This preview originally appeared in Issue 232 of PC Gamer UK .
My coffee is stone cold. I don't even know how long I've had it, I've been so completely lost in Skyrim. I've been granted a generous chunk of time to play the very latest build of the full game – no restrictions on what I can do or where I can go. And I've only just finished creating my character.
At the start of the game, you're being led to your execution. I've skipped to just after you get out of that, when you're given one last chance to choose your race, gender and appearance before being let out into this vast and frosty world.
Bethesda don't want to spoil the main quest, and neither do I. The reason to be excited about Skyrim is your own story: the unique string of discoveries and adventures you run into. And because it's unique, I can tell you mine without spoiling yours.
Mine was the story of a scarlet-plumed Argonian with manic staring eyes. As I say, I spent a long time in character creation. Argonians are lizard men, and they've had a major overhaul in Skyrim: they look more monstrous, leathery, dinosaurian.
As in every Elder Scrolls game, you start as a prisoner with no history or status. But the war paint, scars and dirt you can add during character creation make it feel different this time. They've made it easier to make a character who looks desperate, bedraggled and fierce. Every race looks leaner and meaner: previously adorable wood elves have piggy, dead black eyes. Previously goofy orcs look fierce and tribal. Once aloof high elves look withered and cruel. And dark elves- wait, no, dark elves always looked like jerks.
My scary-eyed Argonian starts the game in a cave. At the other end, a dazzling light shines through chunks of blue ice, and as I step towards it, a prompt appears: 'To Skyrim'.
Morrowind let you off a boat, into a misty fishing village overlooked by a giant tick. Oblivion let you out of a sewer, onto the shores of a shining lake. Skyrim lets you out of a cave, on the snowy slopes of a huge mountain. The craggy landscape stretches before you, half lost in the clouds. It's one hell of a sight. I turn around and set off in the opposite direction.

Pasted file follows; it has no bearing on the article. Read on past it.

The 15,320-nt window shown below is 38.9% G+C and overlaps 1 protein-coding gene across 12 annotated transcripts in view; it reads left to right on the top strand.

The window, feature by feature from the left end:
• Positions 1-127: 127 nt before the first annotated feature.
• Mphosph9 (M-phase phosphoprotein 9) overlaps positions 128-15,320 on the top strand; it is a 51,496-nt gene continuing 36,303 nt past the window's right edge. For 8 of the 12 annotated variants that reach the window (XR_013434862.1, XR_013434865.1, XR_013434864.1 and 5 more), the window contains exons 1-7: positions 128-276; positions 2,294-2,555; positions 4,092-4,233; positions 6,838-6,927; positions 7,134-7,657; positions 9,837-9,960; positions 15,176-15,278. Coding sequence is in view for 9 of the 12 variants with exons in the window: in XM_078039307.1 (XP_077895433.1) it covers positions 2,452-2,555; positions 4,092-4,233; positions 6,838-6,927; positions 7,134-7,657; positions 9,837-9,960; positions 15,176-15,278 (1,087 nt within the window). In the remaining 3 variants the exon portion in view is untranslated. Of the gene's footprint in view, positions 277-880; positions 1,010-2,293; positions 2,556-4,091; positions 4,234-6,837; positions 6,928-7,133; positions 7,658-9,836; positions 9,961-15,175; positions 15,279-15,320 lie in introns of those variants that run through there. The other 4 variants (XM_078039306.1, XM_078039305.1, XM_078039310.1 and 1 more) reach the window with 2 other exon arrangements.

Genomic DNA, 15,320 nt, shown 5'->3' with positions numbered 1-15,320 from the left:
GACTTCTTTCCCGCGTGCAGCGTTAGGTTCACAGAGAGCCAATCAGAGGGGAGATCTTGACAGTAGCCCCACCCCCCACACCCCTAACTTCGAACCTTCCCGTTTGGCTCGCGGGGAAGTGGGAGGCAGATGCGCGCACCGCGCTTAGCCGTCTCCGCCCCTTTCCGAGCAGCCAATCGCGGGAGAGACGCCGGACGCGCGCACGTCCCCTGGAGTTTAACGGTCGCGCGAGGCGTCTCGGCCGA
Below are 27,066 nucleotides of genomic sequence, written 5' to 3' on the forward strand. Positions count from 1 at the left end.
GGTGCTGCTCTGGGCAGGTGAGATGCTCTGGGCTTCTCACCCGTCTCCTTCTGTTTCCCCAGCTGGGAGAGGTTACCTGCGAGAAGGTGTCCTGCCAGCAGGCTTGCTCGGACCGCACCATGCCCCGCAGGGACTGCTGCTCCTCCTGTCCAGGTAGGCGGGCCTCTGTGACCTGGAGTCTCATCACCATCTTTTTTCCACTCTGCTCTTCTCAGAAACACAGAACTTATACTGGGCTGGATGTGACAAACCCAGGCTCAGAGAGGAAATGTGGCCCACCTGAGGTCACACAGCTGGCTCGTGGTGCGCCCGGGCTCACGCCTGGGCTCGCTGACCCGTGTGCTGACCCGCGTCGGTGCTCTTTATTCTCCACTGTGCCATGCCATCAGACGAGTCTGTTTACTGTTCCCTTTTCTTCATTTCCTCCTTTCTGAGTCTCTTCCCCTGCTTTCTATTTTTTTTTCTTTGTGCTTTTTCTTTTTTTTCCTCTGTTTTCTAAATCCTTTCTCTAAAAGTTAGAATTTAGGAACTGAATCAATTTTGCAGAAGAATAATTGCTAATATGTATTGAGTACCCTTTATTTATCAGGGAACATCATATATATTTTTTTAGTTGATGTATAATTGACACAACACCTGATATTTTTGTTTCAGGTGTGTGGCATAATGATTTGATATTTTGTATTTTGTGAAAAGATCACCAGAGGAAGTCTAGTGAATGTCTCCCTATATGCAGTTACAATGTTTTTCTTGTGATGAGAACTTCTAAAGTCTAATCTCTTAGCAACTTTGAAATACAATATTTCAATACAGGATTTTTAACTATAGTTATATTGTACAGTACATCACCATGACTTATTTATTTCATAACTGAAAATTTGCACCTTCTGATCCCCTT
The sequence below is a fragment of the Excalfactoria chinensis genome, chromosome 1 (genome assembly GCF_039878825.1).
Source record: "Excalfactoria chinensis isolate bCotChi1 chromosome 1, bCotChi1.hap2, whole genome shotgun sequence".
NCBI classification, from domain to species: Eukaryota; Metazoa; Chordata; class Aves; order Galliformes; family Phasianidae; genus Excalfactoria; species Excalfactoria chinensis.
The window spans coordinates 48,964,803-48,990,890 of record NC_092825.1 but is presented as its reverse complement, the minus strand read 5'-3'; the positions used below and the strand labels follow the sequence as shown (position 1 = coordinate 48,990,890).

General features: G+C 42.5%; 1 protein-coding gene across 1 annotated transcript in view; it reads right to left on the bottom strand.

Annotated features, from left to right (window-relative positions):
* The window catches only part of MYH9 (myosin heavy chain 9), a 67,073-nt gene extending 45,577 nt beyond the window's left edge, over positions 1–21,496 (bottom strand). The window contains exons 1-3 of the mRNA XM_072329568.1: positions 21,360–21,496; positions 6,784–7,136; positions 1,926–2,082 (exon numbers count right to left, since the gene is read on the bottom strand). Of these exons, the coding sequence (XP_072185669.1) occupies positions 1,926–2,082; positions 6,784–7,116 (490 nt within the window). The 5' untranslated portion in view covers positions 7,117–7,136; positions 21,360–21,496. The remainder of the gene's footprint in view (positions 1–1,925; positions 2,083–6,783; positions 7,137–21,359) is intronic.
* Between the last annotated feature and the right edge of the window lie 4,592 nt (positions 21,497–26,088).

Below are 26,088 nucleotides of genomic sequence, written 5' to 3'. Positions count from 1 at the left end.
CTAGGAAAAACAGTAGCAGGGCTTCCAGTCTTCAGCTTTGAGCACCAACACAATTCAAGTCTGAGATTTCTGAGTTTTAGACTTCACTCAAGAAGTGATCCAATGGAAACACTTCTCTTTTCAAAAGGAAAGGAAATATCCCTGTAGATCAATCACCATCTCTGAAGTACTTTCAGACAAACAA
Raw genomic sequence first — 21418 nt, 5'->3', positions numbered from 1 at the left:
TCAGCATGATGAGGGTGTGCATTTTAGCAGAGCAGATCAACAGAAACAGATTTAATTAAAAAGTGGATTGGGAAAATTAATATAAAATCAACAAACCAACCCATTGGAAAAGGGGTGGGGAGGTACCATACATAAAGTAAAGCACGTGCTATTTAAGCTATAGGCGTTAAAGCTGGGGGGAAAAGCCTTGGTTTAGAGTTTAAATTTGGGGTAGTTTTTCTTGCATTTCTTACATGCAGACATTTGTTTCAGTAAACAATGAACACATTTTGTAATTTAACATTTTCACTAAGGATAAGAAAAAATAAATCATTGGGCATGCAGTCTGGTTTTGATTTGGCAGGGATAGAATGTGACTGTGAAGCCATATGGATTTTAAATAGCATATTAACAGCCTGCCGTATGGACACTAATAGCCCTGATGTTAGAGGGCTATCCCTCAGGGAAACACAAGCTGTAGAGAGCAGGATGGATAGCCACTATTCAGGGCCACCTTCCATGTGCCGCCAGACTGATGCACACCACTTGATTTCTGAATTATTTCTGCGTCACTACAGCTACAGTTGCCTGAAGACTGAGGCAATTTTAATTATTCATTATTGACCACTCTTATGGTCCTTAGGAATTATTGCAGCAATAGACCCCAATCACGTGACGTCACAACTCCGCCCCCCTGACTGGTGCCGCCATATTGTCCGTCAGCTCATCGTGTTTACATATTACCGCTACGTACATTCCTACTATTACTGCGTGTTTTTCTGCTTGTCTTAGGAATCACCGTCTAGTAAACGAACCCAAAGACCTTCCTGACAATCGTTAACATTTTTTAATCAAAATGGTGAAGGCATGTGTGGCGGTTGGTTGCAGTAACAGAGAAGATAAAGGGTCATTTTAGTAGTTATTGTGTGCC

This is what I love about Elder Scrolls games. I love not doing what I'm told, avoiding what I'm pointed at, and going where I shouldn't. Anyone wanting to take the well-trodden path in Skyrim can head down that slope, discover the small town of Riverwood, and kill a boss spider in a dark cave. But we've seen all that in the E3 demo – I want to see the rest of the world.
A few minutes up the hill, I find a walled-off Nordic town I'm not allowed into. I hop on a few boulders and climb in anyway. Through a pair of heavy doors, I find subterranean torture chambers, and dead adventurers rotting in tiny cages. Only one seems worth looting – a robed guy with a book in his cell – but it's locked.
Lockpicking is no longer a tumbler-tickling nightmare: you just swivel one pick to what you hope is a sweet spot, and try turning the lock with the other. It'll turn a little if you're close to the sweet spot, but turn too far in the wrong position and the pick snaps. It's a system that works well in Fallout 3, and it feels slicker here.
Persuasion, by the way, isn't a minigame at all this time. Certain dialogue options have '[Persuade]' in front of them, and your chance of success – which isn't shown – depends on your skill. I never succeeded at one.
The wizard has nothing much on him, but the book is worth it: it teaches me Spark, a streaming lightning spell. I try it out on a ribcage: a crackle of white energy leaps from my hand, jolting it across the room, and doesn't stop. The roaring current keeps flowing as long as you hold the button. It's an addictive feeling of power.
Back out in the wilderness, I decide I need a destination. The map, when I bring it up, is beautiful: a bird's-eye-view of the world, in full 3D and rotatable to view its geography. Parts of it are swamped in mist because, apparently, it's actually misty there at this moment.